Nearly three months after they were embarrassed in Pittsburgh, the Flyers got a chance to redeem themselves Tuesday at the Wells Fargo Center.


Jake Voracek and James van Riemsdyk scored goals and Brian Elliott was flawless as the Flyers defeated the Penguins, 3-0, to go into the All-Star/bye break feeling good about themselves.

“I thought we really got up for this game,” Elliott said. “Sometimes it’s human nature to go on break a little early [mentally], and I think we really stuck to our guns. You saw that in the preparation and focus in the room before the game and that’s a good sign moving forward.”

The win avenged a 7-1 loss to the Penguins on Oct. 29.

Elliott, playing because of an injury to Carter Hart, made 19 saves and recorded his first shutout of the season. He was backed by a pristine effort by a defense that was led by Ivan Provorov.

“We were really defensive-minded and staying on top of guys,” said Elliott, whose team allowed just three third-period shots. “I thought we really frustrated them. You give them time and space and they can make plays, and we took it away.”

“I think we were more willing to play D first, and they cheated a bit and that’s where we got our offense,” rookie left winger Joel Farabee said.

Justin Braun iced the win with an empty-net goal.

Midway through the third period, Elliott enabled the Flyers to maintain their 2-0 lead by stopping Bryan Rust from point-blank range after he took a pass from Sidney Crosby from behind the net.

Second-period goals by Voracek and van Riemsdyk -- they both finished off slick passing plays -- staked the Flyers to a 2-0 lead.

Farabee, who had an outstanding game, fed Sean Couturier to put the Flyers’ first goal in motion. Couturier made a cross-ice feed to Voracek as he angled toward the goal from the left circle and scored on a backhander with 14 minutes, 34 seconds left in the second.

With 1:20 remaining in the period, another pretty passing play increased the lead to 2-0.

Claude Giroux intercepted a pass in the neutral zone, anticipated where Travis Konecny was going to be stationed, and the right winger collected the pass after it caromed off the right boards. Konecny then slid a pass to van Riemsdyk, who redirected it through the legs of goalie Tristan Jarry.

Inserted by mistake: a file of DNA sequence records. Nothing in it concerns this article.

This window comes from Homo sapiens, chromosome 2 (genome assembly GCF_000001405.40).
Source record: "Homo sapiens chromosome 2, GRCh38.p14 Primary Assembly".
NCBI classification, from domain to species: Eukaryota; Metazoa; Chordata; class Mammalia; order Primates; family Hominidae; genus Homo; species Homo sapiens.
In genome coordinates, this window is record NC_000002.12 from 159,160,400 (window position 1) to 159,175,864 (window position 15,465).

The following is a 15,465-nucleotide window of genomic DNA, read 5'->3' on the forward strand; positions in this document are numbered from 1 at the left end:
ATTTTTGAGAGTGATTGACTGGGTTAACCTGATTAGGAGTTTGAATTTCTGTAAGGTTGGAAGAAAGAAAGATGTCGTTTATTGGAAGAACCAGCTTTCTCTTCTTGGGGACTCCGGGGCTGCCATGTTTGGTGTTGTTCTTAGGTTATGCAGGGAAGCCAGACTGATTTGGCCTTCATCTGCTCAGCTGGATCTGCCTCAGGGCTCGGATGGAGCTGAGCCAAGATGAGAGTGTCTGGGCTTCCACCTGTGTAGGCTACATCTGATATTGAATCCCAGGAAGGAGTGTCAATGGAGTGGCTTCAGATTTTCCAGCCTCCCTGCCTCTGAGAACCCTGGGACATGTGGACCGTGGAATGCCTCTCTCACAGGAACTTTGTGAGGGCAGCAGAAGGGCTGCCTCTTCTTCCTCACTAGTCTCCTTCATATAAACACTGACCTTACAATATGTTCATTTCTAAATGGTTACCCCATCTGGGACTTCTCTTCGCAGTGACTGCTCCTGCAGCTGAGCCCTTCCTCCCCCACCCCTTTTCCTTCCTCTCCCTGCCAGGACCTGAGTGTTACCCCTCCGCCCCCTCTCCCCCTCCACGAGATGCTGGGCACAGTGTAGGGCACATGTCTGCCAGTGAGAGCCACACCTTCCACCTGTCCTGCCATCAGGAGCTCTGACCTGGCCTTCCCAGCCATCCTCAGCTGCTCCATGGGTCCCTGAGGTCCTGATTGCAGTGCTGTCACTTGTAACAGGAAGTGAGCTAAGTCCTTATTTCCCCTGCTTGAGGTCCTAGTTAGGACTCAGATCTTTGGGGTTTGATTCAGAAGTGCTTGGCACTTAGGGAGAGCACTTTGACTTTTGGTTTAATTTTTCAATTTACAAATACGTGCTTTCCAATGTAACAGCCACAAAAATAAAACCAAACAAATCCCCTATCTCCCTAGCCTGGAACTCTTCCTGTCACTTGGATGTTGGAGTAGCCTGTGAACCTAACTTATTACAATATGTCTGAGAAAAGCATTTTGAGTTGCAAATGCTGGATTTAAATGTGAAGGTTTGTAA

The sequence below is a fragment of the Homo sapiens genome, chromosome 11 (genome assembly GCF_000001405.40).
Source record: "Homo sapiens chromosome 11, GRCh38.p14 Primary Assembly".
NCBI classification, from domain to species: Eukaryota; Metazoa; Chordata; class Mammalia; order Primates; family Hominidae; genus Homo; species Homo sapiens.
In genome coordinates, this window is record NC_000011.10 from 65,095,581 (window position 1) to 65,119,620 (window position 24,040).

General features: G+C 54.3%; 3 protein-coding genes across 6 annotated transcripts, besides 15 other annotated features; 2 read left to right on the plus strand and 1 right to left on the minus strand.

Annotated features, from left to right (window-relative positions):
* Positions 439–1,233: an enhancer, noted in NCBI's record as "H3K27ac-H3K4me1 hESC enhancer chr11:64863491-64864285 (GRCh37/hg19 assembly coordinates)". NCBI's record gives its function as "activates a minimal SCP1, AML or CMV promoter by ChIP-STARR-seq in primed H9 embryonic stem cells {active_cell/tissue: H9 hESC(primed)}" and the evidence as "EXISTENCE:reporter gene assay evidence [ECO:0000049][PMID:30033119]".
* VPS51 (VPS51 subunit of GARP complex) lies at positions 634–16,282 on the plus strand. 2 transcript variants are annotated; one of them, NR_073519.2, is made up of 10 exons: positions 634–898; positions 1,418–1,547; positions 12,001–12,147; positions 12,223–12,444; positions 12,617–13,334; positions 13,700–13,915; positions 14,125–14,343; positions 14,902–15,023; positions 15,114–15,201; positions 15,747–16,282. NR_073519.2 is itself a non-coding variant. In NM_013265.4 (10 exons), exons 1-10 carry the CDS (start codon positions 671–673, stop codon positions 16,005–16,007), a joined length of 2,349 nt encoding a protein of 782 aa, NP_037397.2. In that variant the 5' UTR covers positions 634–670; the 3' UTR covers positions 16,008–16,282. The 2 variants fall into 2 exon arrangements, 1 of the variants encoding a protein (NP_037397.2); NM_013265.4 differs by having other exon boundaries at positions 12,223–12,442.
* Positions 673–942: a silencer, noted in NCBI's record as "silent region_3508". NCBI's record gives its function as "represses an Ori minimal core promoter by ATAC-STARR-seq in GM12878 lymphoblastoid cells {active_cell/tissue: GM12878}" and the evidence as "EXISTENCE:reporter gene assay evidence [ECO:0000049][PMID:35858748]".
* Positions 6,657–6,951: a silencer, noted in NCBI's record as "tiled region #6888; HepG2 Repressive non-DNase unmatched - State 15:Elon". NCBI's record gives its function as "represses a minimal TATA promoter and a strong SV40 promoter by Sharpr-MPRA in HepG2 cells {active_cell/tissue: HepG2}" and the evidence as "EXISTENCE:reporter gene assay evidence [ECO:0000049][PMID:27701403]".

The Alphabet Soup Line -- Giroux, Konecny and van Riemsdyk are known as G, TK and JVR, respectively -- had struck.

“Everyone looks at the play when the goal happened,” said Konecny, whose new line combined for three goals and seven points in the previous game, a 4-1 win over the Kings. “But it was one of the nicest plays G has ever made. It’s such a heads-up play to lay the puck into an area like that. Me and Reemer kind of did the end of the work.”

Van Riemsdyk liked the Flyers’ defensive effort.

“We talked about playing with good details, with and without the puck, and just trying to be in the right spots so you don’t have to run around and do anything too crazy,” he said after the Flyers’ second shutout of the season.

The Flyers had the more quality chances in the first period, outshooting the Penguins, 12-8.

But Pittsburgh came closest to scoring as Andrew Agozzino redirected a pass off the left post with 3:39 left in the opening period.

Down the other end, Jarry, who began the night tied for the NHL lead in save percentage (.929) and second in goals-against average (2.16), made key stops on Couturier, Braun, Konecny, and Giroux.

Farabee, moved to Couturier’s line to replace the injured Michael Raffl, had the Flyers’ best scoring chance in the first, but he fired wide on a breakaway with 9:54 to go in the session.

As the Flyers were killing a penalty late in the first, Kevin Hayes drew loud cheers as he went one-against-four and ragged the puck for about 15 seconds and fed a teammate in his team’s defensive end to kill more time.

In the teams’ previous meeting back in October, Pittsburgh built a 4-0 first-period lead and never looked back.

“We’d like to think," van Riemsdyk said before the game, before scoring his 14th goal, “we’ve grown since the start of the season.”

Tuesday was proof.